Like Hipmunk, Room 77 had an innovative product and talented team but ran into a buzz saw: the marketing clout of Google preferencing its own products, and Expedia, Booking.com and Kayak. Don't feel sorry for the venture capital firms receiving just 53 cents on the dollar. That's the game they play. The real losers are the angel investor and employees, although we're sure for many it was quite a ride nonetheless.
As the original Room 77 liquidates the company, founder Brad Gerstner of Altimeter Capital and CEO Drew Patterson informed preferred shareholders that they would receive just 53 cents for every dollar invested, Skift has learned.
In a confidential shareholder update [see below] obtained by Skift, Patterson and Gerstner also indicated that common shareholders, presumably employees, would receive nothing from the proceeds.
“We are reminded that passion, good ideas, and tenacity are conditions required but not sufficient when competing in the entrepreneurial arena,” the duo wrote. “We desperately hoped and tried to build a financially rewarding business but like many entrepreneurs before us, had to accept the tough reality that our work while intellectually rewarding was not as financially rewarding as we hoped.
“At the start of this journey, we told the team that most start-ups fail; therefore, it is essential to work on something you are proud of, with people you can have fun with and respect. And most importantly, always remember that you are working with other people’s money, so make the best decisions you can along the way.”
Room 77, before it sold its metasearch technology to travel agent messaging app Lola this week, had raised some $43.8 million in funding from companies such as General Catalyst Partners, Concur Technologies, Sutter Hill Ventures and a host of travel industry angels, including Rich Barton, Erik Blackford, Hugh Crean, and many others.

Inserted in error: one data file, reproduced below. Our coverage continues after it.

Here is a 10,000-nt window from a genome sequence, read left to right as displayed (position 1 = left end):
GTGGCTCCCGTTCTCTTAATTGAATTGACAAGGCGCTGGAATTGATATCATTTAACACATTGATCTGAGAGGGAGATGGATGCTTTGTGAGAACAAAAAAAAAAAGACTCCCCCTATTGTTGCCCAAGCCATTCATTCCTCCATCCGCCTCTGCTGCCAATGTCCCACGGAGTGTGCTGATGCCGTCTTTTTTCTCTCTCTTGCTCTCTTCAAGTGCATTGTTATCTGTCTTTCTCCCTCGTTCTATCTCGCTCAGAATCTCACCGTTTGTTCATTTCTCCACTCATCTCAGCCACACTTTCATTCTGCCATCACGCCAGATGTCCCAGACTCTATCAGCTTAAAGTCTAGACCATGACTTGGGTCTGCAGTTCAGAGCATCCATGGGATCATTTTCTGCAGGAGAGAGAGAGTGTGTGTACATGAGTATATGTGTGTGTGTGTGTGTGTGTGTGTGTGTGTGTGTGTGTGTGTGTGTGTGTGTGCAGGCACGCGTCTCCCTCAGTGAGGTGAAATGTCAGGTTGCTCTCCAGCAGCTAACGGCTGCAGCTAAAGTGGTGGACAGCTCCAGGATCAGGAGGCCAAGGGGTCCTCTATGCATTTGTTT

Asset Disposals and Licensing
In addition to the $0.53-cent return on investment for preferred shareholders, there are several revelations in the shareholder letter.
For example, when Room 77 essentially wound down a lot of its metasearch business in 2014, Google paid $15 million to license the technology, probably for use with Google Hotel Ads. Google also hired the bulk of Room 77’s employees at that time.
Founded in 2010 and faced with the challenge of competing against Paul English’s and Steve Hafner’s Kayak, Google and others, Room 77 had become a skeleton of its former self since 2014. That’s when it entered into a technology licensing deal with Google and the bulk of Room 77’s workforce then moved over to Google. Room 77 shifted its focus to its Checkmate hotel-messaging services business and TrustYou acquired Checkmate in July 2016.
The letter also confirms what Skift exclusively reported earlier this week: In addition to selling the Checkmate hotel-messaging app to TrustYou in July 2016 and metasearch technology to Lola earlier this week, Room 77 also sold its pioneering room view technology, which enabled customers to view specific rooms while comparing hotel rates, to Expedia.
Room 77 was innovative in many ways, including its room view technology and the senior and military hotel rates it displayed, for example, but ran into the same buzz saw that many travel startups face: Deep-pocketed competitors.